Former UR professor William Fals-Stewart, 48, who was arrested last week on felony charges, died suddenly on Tuesday afternoon.
Fals-Stewart was pronounced dead at his Eden, N.Y. home. As of press time, the cause of death had not been determined and Eden Police Investigator Shawn Bishop the investigator authorized to speak on the developing case was unavailable for comment.
Fals-Stewart was arrested Feb. 16 on charges of grand larceny, perjury, identify theft, offering a false instrument and falsifying business records, relating to his research work at SUNY University of Buffalo (UB).
In 2007, Fals-Stewart was originally accused at a misconduct hearing run by officials of the SUNY system. He was accused of allegedly fabricating data in federally funded studies during his time at UB. Fals-Stewart conducted research at UB’s Research Institute on Addictions from 2000 until 2005, when he was forced out of his position due to these claims of misconduct in his scientific research.
According to court papers, there were discrepancies in the number of study volunteers that he reported to the National Institute for Drug Addiction. Fals-Sewart was acquitted in the case, and then attempted to sue the state for $4 million in job- and reputation-related damages.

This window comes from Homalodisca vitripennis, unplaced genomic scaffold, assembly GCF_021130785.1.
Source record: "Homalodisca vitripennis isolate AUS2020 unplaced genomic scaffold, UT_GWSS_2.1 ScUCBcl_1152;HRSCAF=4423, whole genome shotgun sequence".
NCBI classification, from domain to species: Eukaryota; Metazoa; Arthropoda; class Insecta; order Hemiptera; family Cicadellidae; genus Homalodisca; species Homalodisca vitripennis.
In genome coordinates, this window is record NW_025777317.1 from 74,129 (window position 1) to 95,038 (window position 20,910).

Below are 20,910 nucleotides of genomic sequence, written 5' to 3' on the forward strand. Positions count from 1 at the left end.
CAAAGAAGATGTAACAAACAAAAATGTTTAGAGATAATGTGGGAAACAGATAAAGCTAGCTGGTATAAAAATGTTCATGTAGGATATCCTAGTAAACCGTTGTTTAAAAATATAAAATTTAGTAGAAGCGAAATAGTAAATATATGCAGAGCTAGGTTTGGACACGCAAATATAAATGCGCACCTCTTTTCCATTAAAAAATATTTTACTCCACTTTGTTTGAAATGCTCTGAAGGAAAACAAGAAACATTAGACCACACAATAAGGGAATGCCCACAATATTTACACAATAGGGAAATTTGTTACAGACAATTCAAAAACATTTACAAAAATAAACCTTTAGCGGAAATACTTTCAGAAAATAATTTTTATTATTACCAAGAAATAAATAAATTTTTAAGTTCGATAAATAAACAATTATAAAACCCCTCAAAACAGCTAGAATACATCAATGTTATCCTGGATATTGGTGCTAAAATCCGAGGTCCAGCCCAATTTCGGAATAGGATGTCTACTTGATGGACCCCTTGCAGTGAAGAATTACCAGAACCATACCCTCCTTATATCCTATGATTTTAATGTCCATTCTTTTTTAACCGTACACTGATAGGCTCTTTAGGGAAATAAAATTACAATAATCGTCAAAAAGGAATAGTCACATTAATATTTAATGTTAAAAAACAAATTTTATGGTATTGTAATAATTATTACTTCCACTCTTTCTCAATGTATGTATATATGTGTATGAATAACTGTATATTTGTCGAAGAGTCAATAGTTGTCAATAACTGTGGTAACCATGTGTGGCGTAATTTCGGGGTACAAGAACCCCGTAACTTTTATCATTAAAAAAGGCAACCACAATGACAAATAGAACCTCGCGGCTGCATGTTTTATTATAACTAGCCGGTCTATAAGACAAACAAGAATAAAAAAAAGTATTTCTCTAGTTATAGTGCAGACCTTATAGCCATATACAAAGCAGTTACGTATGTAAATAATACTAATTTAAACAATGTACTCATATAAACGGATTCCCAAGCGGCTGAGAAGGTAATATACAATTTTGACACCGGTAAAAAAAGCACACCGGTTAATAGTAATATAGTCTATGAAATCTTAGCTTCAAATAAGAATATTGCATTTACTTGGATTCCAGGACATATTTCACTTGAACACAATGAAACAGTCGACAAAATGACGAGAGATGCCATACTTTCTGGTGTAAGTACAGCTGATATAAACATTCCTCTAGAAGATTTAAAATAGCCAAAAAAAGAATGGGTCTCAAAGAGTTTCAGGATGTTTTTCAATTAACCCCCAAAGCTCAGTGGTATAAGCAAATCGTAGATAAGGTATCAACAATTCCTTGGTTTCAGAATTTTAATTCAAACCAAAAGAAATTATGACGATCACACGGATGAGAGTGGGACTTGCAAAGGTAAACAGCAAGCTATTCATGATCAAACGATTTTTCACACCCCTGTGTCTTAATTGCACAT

However, prosecutors now claim that the testimony given in the 2007 hearing was not given by researchers, but by paid actors not familiar with his work testimonies that helped acquit Fals-Stewart.
The New York State Attorney General’s office filed the new charges last week. Prosecutors claimed that Fals-Stewart hired the actors and provided them scripts for their testimonies on his behalf during the 2007 investigation.
Fals-Stewart allegedly told the actors, who testified via telephone, that they were participating in a mock trial, not an actual proceeding.
‘The charges in this case allege a pattern of lies and deceit that a public employee used to attempt to defraud New York’s taxpayers of millions of dollars,” Attorney General Andrew Cuomo said in his statement announcing his office’s findings. ‘The brazen crimes allegedly committed by this individual outline a series of frauds that could have damaged our outstanding SUNY system.”
After leaving UB, Fals-Stewart worked at Research Park Triangle in North Carolina before coming to UR, where he was hired as a professor at the School of Nursing in 2007.
He resigned in November 2009, and in January he filed against UR in the State Supreme Court, claiming that he should have been granting tenure at the University.
Clark is a member of the class of 2012.
Information complied from the Democrat and Chronicle, Buffalo News and the State Attorney General’s office.